Political formulation:

The justification for inequality is that wealth compensates one’s contributions to society. Here are some problems:

If everyone worked equally hard there would still be inequality. Different people have different amounts to contribute. The breakthroughs of Albert Einstein are not realistic goals for anyone. The largest contributors express “gifts,” talents which they honor rather than exploit. And so there is inequal potential for compensation, no matter how hard you work.

Rarely, if ever, are the largest contributions inspired by monetary compensation. In fact, top contributors would be insulted by the insinuation. Yvon Chouniard, who did so much to bring social and environmental accountability to the corporation, taught his kids to be “a little embarrassed” by their family’s wealth. Einstein didn’t believe in the use of monetary compensation in general. He said, “I am absolutely convinced that no wealth in the world can help humanity forward, even in the hands of the most devoted worker in this cause. The example of great and pure individuals is the only thing that can lead us to noble thoughts and deeds.”

Sometimes, compensation counteracts the potential of one’s contribution. If Tim Berners-Lee patented the internet, it would’ve been limited, expensive, and lacking in all the innovative and democratic power that has made it as important as it is. He had the foresight to realize an open and unencumbered product was far more important, a thing apart, from personal compensation.

Conversely, there is more money to be made if contributing to society is not your primary goal. You can only make so much by “simple, honest” (I’m sure there’s a better description) wage-earning. But it still needs to be done. America’s financial innovations are often credited for leading it along the path of greatness. But where wealth is “created” by abstract processes, the resources still come from somewhere: from people doing vital work, now making relatively less (due to inflation) than they would have otherwise.

The separation of work, compensation, and contributing to society, and the greater complication and blurring of these relationships, disincentivizes “work.” When you see flagrant, unaccountable, and careless displays of wealth, you see that this trifecta have ceased to inform one another, even taken divergent trajectories. When you work for a CEO who makes an astronomically disproportionate salary you know you are being taken advantage of. When you feel like you don’t have access to the self-perpetuating system of wealth begetting wealth, millionaires begetting millionaires, you start to realize that much of the available work is essentially meaningless. Worse than nothing.

Wherever I am, the world comes after me.
It offers me its busyness. It does not believe
that I do not want it. Now I understand
why the old poets of China went so far and high
into the mountains, then crept into the pale mist.

–Mary Oliver

five days across the beartooths

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Rivers seem to be discreet entities like mountain ranges or forests, but like mountain ranges and forests they are not. The Mississippi is often called the longest river in North America ever since 72 miles of meanders were snipped off the Missouri during that river’s re-channeling. But what defines the Missouri and what defines the Mississippi? The Missouri discharges a larger volume of water into the lower Mississippi at its confluence at St. Louis every year than the upper Mississippi does– but it has large seasonal fluctuations, so it often looks much smaller.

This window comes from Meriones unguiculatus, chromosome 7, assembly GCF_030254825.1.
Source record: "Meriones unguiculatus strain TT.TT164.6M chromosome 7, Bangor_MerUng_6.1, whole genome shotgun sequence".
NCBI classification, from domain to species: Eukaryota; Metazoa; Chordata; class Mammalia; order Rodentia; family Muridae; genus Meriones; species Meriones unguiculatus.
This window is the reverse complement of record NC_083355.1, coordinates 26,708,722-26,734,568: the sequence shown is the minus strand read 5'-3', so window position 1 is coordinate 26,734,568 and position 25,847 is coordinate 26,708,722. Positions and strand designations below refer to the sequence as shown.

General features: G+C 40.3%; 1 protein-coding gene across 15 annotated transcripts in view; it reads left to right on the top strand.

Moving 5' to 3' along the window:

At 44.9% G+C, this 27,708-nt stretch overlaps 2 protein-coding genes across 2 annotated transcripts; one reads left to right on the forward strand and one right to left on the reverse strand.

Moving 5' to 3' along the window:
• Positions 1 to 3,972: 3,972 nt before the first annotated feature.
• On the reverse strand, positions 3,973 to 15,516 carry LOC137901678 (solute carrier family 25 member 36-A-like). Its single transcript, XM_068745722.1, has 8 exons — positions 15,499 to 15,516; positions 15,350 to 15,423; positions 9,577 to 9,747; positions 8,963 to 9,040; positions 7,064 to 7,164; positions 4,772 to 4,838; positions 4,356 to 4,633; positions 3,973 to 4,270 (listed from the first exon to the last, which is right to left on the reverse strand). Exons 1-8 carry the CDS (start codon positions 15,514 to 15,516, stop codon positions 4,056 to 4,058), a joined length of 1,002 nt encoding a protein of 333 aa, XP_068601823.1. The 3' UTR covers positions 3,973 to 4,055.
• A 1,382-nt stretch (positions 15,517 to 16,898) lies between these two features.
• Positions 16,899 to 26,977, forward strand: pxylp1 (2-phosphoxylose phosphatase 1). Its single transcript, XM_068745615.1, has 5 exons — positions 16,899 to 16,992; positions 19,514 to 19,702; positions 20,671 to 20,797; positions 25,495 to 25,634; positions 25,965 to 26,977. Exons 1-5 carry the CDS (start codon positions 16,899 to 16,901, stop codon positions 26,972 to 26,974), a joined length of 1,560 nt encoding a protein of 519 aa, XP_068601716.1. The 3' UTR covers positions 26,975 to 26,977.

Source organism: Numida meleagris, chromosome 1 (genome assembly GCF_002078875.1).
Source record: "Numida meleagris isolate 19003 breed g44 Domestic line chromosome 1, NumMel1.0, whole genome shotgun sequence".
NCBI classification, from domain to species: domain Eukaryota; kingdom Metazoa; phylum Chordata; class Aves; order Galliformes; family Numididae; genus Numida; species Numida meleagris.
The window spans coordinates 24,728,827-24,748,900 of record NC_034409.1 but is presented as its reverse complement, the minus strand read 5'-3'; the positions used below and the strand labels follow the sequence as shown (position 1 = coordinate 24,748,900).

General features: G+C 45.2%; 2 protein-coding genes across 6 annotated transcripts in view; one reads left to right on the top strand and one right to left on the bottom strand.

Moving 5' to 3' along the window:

The Missouri “Headwaters” is a spot where the Gallatin, Madison, and Jefferson Rivers all come together in Montana’s Gallatin valley within a mile of one another. (It’s about a half hour from where I grew up but for some reason I didn’t go there until this weekend.) Lewis and Clark dropped the Missouri name at that spot because they couldn’t figure out which of the three forks was bigger. If you travel up the Jefferson, though, then turn up the Big Hole River, then turn up the Beaverhead, then turn up the Red Rock River, and then Hellroaring Creek, you’ll get to Brower’s Spring– which isn’t really a spring but a place water percolates out of a mountainside like it does in every other drainage. And you can look at that water and tell yourself it’ll flow a really really long ways– the fourth longest waterdrop journey in the world. When really it’ll get sucked out or evaporated by a thousand and one irrigation canals and reservoirs, first.

***

Headwaters of Hellroaring Creek, Centennial Mountains. 6/27/2013

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Success Story, by A.R. Ammons

I never got on good
relations with the world

first I had nothing
the world wanted

then the world had
nothing I wanted

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the town and I keep a respectful distance.
a fountain cup spins like a wheel of fortune
in a wind eddy of the alley
until I leave. it could be
that human lives are shaping these scenes,
lives not my own, lived elsewhere, now,
but I only find them alone
and I can’t separate out my role
in their creation. but if I could
I’d say it in leather, and I’d say it in wire,
I’d say it in those old car seats
(apples embedded in foam cushions
like Gregor Samsa’s back),
but I’d stack them two mountains tall.